Khaitan further argued that this concept of structure being assembly and the same being in C.K.D. completely (knock down condition) as urged by Sh. Lakshmi Kumaran was not urged before the Collector of Central Excise, We do not see any force in this argument. The argument urged by Sh. Lakshmi Kumaran is only a legal argument and no specific notice to the appellants need have been given about this approach in the case. We find that the appellants from out of raw steel manufactured various products of highly intricate designs and specifications generally known as structurals. These cannot be called to be isolated act of cutting or welding not changing the identity of the raw material. Such an activity must be held to be manufacture and the product as "goods". We find accordingly. The result of this finding would be that a sum of Rs. 6,92,283.27 would have to be included in the value of clearances made by the appellants during the year 1979-80.

9. As to appellants' reliance on the Board's decision (supra) it is sufficient to say that the Board's decision is itself not categorical and clear. In the last part of the order, the Board did not rule out that the process amounted to manufacture of new goods but set aside the order. On the ground that there was no attempt to evade the duty. The Board's order does not help the appellants.

10. As to the Certificate given by Bokaro Steel Plant, we do not see how the certificate helps the appellants. Whether or-not there is manufacture and goods came into existence is mainly a legal question to be decided by statutory authorities and opinion on the point given by an officer of Bokaro Steel Plant is not relevant for decision of the question. We do not attach any importance to this certificate.

11. Sh. V. Lakshmi Kumaran, learned Sr. Deptl. Representative argued that in determining the value of the job work done by the appellants, not only the value of the job work but also the value of the raw material which has gone into the same should be taken into consideration. Thus calculated the value of clearances made by the appellants would be far in excess of the figures given by the appellants. We decline to deal with this argument because this question was not raised at any earlier time either in the Show Cause Notice or before the Collector of Central Excise, Patna, who determined the appellants' clearances on the basis of job work value. In the view we take it is not necessary to deal with rulings cited by the parties on the question.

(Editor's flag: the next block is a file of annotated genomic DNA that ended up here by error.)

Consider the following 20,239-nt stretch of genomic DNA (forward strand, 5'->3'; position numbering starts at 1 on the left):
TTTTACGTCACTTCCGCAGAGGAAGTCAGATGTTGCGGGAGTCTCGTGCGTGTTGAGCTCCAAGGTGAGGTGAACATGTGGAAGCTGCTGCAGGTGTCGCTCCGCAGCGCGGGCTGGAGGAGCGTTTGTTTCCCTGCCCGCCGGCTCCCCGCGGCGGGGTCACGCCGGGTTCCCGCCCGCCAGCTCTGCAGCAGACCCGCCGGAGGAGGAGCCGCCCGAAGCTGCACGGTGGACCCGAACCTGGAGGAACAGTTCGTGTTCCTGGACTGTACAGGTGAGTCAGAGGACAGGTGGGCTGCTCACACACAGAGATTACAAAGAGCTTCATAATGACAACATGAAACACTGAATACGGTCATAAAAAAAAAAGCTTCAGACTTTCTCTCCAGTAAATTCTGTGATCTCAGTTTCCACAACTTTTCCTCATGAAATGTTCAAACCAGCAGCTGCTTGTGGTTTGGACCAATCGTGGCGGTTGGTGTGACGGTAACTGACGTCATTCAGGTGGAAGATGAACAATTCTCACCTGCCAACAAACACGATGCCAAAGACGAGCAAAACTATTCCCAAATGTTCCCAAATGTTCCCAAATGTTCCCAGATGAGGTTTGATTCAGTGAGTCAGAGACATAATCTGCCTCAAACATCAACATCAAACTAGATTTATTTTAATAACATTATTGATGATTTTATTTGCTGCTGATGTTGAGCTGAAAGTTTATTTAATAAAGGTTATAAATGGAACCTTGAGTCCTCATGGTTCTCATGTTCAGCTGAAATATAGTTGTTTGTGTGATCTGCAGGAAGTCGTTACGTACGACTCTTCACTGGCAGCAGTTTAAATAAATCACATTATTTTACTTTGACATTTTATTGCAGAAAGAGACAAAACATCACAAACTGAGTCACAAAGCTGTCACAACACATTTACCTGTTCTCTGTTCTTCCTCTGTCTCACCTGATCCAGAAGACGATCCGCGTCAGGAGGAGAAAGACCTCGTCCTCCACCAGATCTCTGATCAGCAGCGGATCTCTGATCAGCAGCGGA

12. The next point for consideration is whether the appellants having failed to take out a licence under Section 6 of the Act are entitled to get benefit of Notification No. 89/79-C.E., dated 1-3-79. In this connection, Sh. Khaitan argued that the effect of Notification No.89/79-C.E. must be determined on the basis that the said notification had been incorporated into the Act itself and had become part of the same. If the Notification is read as part of the Act it necessarily follows that the rates in the First Schedule of the Act cannot be applied independently of the said notification but can be applied only subject to the said notification. He submitted that the benefit of the said notification is to be given to the appellants irrespective of the fact whether they have taken out a licence or not. The unmodified rate in the First Schedule has no legal operatidn or existence and cannot be applied at all. For the purpose, he relied on a decision in Orient Weaving Mills v. Union of India, AIR 1963 S.C. 98. He further submitted that the appellants were exempted from taking out a licence under Notification Nos. 31/76-C.E., dated 28-2-76 and 111/78-C.E., dated 9-5-78. He submitted that as goods were fully exempt, in view of these notifications, no licence was required to be taken by the appellants.

He argued that the two decisions viz. Radiant Industries v. Union of India, 1980 E.L.T. 21 (Rajasthan) and Metha Paint Works v. Dy. Supdt.